Re' stripping, I thought as much.


The best option for a natural wooden finish deck, IMHO is to strip the deck, if possible, paint it in a matte acrylic sand brown and than use the oil paint technique for texturing. With this technique, you can adjust the wood texture as you desire, using white spirit, to spread and erase the oil paint until the grain looks perfect. The effectiveness depends on the scale of course, it's easy to produce too much texture in small scale.

If you think, that is a solution for you and you need more information about the how to's, I can explain the technique a bit more detailed.

 

Here are some examples I did with this technique in 48 scale. It's only oils on acrylics, at this stage without varnish.

IMG_7292.JPG.1c9dd335cde9900ebfea27d3188b87fa.JPG


IMG_7293.JPG.d4c174b0e4bb361ab556501951bacd18.JPG

 

Some more examples in 32 scale

 

P1150846.JPG.74168e7e2bc34c8d9d5d4cc16316a4ef.JPG

 

P1150851.JPG.06ccea1556150b7b912c58c2452f3341.JPG

 

IMG_7529.JPG.35424ce997c2c1894bdfc2b490b98783.JPG

 

Cheers Rob


 

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Kevin, why do you want to get surface texture on a wooden deck? At 1:96 scale plastic models one usually has to work hard to get rid of the misguided 'wood' texture molded in. Wooden decks are normally kept very smooth.

 

The example below is in 1:160 scale, the bakelite-paper deck was lightly engraved with the plank seams and thent he wood character was achieved by giving each plank a slightly different colour, imitating the natural variability of wood. The piece was given a base-coat of Vallejo Model Air 71075 ‘sand (ivory)’ using the airbrush. In a next step single planks were randomly given a light wash with Prince August 834 ‘natural wood transparent’ or Vallejo Model Air 71023 ‘hemp’ (which turned out to be a bit too dark actually). In a next step randomly selected planks, particularly those ‘hemp’ ones were given a very light wash with Vallejo Model Air 71288 ‘Portland stone’. Another very light wash with Vallejo Model Air 71041 ‘armour brown’, toned down with yet another very light wash using Vallejo Model Air 71132 ‘aged white’, pulled everything together.

image.png.85343fe18e2d38f0b5ec2cfc21030490.png

 

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DocRob, Wefalck, you've both given me something to chew on. Here's the paradox - as this is 1:96 I don't really want grain texture, only the effect. Wefalck, I'd looked at yours previously and did something very similar on mine. The result was quite good but quite a bit too dark. I've realised that was me using too many different colours from the vallejo old/new wood kit and when I re-do this, I'll just use 2 or 3 of the lighter colours, mixing to get slight variations in shade. I also finished mine off with some brown ink, partly to accentuate the plank lines but also because it does weird and wonderful things on the surface that hint at grain. Subsequently, this week in fact, I played around with washes to lighten and weather the result. This is where I'm still lacking confidence (aka don't really know what I'm doing). The wash itself 'flattens' the surface and negates the inking. I think it's probably the case that I just need to keep experimenting, including applying different wash shades selectively rather than across the whole deck.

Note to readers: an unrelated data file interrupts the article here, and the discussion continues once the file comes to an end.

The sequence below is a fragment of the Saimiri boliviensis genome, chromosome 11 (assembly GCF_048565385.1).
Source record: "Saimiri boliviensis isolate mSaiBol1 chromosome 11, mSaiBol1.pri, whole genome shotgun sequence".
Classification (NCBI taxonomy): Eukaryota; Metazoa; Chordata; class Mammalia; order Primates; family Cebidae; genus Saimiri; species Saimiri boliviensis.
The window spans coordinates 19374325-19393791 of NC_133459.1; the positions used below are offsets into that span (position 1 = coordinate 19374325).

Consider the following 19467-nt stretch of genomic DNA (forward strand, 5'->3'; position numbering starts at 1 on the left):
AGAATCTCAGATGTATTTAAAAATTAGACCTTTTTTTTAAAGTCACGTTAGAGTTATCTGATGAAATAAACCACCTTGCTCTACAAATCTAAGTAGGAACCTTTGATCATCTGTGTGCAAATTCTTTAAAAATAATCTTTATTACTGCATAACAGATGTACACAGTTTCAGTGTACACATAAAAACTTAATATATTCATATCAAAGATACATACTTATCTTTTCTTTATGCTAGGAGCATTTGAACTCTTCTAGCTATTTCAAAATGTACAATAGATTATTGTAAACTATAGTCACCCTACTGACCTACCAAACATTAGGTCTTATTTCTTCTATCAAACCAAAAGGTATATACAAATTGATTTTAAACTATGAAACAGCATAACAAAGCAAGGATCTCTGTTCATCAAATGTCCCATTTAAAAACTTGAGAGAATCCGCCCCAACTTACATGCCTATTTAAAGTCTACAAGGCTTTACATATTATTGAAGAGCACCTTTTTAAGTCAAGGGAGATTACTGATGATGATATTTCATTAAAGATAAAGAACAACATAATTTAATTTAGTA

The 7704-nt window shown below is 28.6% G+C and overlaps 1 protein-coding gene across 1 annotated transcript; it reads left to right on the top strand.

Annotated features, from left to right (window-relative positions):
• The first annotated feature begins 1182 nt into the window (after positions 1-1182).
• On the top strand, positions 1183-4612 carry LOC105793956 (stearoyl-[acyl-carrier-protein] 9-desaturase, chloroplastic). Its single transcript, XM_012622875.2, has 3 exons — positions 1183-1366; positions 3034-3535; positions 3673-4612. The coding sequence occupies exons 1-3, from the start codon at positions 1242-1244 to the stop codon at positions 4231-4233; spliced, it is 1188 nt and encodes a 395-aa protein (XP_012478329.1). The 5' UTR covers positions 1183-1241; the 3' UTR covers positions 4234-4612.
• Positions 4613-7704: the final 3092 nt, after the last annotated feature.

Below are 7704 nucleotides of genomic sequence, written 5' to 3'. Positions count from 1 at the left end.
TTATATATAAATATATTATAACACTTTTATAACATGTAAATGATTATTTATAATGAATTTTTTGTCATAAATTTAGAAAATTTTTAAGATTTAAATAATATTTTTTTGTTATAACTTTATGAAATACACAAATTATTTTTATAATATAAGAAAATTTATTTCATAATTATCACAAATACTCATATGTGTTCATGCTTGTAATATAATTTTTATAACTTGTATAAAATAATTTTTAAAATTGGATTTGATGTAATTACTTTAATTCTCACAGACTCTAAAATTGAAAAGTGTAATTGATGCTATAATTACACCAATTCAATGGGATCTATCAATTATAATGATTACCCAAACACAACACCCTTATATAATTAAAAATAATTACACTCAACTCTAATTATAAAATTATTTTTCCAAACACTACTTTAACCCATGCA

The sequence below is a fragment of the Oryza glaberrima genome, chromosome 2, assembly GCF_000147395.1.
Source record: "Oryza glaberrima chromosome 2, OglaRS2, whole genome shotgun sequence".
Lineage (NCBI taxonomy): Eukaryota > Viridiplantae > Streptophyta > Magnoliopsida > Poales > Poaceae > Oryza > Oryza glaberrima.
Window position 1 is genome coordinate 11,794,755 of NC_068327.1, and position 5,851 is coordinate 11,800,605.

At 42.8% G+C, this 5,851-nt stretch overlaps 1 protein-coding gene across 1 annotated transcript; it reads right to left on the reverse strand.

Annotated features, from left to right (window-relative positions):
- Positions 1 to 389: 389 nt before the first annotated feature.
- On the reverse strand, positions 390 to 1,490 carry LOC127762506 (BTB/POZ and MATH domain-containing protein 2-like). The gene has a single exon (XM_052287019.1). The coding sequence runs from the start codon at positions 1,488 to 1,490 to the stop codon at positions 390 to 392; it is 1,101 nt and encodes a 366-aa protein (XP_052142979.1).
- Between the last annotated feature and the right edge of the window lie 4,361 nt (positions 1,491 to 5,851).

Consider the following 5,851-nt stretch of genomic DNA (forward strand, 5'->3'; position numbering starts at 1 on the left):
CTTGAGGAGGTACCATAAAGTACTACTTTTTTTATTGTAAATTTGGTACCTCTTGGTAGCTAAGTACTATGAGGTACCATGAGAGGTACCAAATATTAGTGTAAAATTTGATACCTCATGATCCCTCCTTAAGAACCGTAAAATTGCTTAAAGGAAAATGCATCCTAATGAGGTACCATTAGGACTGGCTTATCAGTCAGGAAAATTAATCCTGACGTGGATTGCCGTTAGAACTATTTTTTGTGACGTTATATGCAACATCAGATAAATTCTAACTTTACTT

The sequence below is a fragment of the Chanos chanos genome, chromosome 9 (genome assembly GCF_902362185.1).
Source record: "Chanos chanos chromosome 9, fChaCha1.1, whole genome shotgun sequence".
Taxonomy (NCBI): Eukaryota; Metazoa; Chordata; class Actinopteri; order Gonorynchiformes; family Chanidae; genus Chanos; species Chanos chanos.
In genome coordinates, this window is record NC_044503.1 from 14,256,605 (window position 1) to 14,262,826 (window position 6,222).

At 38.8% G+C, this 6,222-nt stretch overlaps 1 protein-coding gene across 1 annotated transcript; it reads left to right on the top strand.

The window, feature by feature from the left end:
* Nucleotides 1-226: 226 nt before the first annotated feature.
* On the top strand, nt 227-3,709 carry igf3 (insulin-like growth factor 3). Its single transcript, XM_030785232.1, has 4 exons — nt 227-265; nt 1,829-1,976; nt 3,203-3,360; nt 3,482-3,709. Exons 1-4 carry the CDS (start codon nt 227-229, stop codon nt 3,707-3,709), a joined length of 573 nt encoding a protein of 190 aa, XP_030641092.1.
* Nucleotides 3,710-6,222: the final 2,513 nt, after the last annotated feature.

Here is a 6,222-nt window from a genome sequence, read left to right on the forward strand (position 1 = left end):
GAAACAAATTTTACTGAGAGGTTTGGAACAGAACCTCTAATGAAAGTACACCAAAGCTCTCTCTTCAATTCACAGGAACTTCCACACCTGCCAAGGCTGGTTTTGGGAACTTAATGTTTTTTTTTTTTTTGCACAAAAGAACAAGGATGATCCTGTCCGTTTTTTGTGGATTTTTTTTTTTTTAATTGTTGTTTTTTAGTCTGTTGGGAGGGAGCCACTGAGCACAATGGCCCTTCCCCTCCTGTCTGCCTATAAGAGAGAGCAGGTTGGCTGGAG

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You need to work with very dilute washes, to the point that you barely see any paint on the brush, and to apply this to planks selectively to get a random pattern, but not too different.

 

Opt rather for lighter shades. In my case I assumed the deck was teak, but you would have to check, whether CUTTY SARK's decks were teak or pine, I don't remember. Compare also photographs before and after the fire.

 

And yes, a wash with burnt umber or other dark brown can bring out nicely the surface texture, but you don't necessarily want this on a well-maintained clipper-deck.